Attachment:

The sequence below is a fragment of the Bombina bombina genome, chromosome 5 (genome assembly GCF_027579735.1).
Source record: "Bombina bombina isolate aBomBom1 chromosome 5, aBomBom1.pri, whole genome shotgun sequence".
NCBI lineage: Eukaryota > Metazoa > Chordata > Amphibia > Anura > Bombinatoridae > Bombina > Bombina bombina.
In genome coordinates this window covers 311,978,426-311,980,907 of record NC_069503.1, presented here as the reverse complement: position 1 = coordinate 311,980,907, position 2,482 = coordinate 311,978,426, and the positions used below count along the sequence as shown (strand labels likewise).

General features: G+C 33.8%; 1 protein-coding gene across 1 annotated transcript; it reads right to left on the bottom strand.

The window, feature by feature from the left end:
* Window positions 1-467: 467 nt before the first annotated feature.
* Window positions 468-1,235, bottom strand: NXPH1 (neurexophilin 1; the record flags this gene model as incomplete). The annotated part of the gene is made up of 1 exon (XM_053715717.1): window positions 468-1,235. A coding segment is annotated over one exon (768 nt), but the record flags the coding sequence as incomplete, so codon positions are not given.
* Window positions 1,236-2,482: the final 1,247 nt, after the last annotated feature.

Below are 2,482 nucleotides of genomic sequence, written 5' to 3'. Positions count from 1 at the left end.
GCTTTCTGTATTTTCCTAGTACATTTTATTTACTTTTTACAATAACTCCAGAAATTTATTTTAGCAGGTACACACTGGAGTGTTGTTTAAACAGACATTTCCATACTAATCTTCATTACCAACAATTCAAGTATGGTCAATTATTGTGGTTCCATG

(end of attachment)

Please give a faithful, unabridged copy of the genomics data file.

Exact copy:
The sequence below is a fragment of the Bombina bombina genome, chromosome 5 (genome assembly GCF_027579735.1).
Source record: "Bombina bombina isolate aBomBom1 chromosome 5, aBomBom1.pri, whole genome shotgun sequence".
NCBI lineage: Eukaryota > Metazoa > Chordata > Amphibia > Anura > Bombinatoridae > Bombina > Bombina bombina.
In genome coordinates this window covers 311,978,426-311,980,907 of record NC_069503.1, presented here as the reverse complement: position 1 = coordinate 311,980,907, position 2,482 = coordinate 311,978,426, and the positions used below count along the sequence as shown (strand labels likewise).

General features: G+C 33.8%; 1 protein-coding gene across 1 annotated transcript; it reads right to left on the bottom strand.

The window, feature by feature from the left end:
* Window positions 1-467: 467 nt before the first annotated feature.
* Window positions 468-1,235, bottom strand: NXPH1 (neurexophilin 1; the record flags this gene model as incomplete). The annotated part of the gene is made up of 1 exon (XM_053715717.1): window positions 468-1,235. A coding segment is annotated over one exon (768 nt), but the record flags the coding sequence as incomplete, so codon positions are not given.
* Window positions 1,236-2,482: the final 1,247 nt, after the last annotated feature.

Below are 2,482 nucleotides of genomic sequence, written 5' to 3'. Positions count from 1 at the left end.
GCTTTCTGTATTTTCCTAGTACATTTTATTTACTTTTTACAATAACTCCAGAAATTTATTTTAGCAGGTACACACTGGAGTGTTGTTTAAACAGACATTTCCATACTAATCTTCATTACCAACAATTCAAGTATGGTCAATTATTGTGGTTCCATG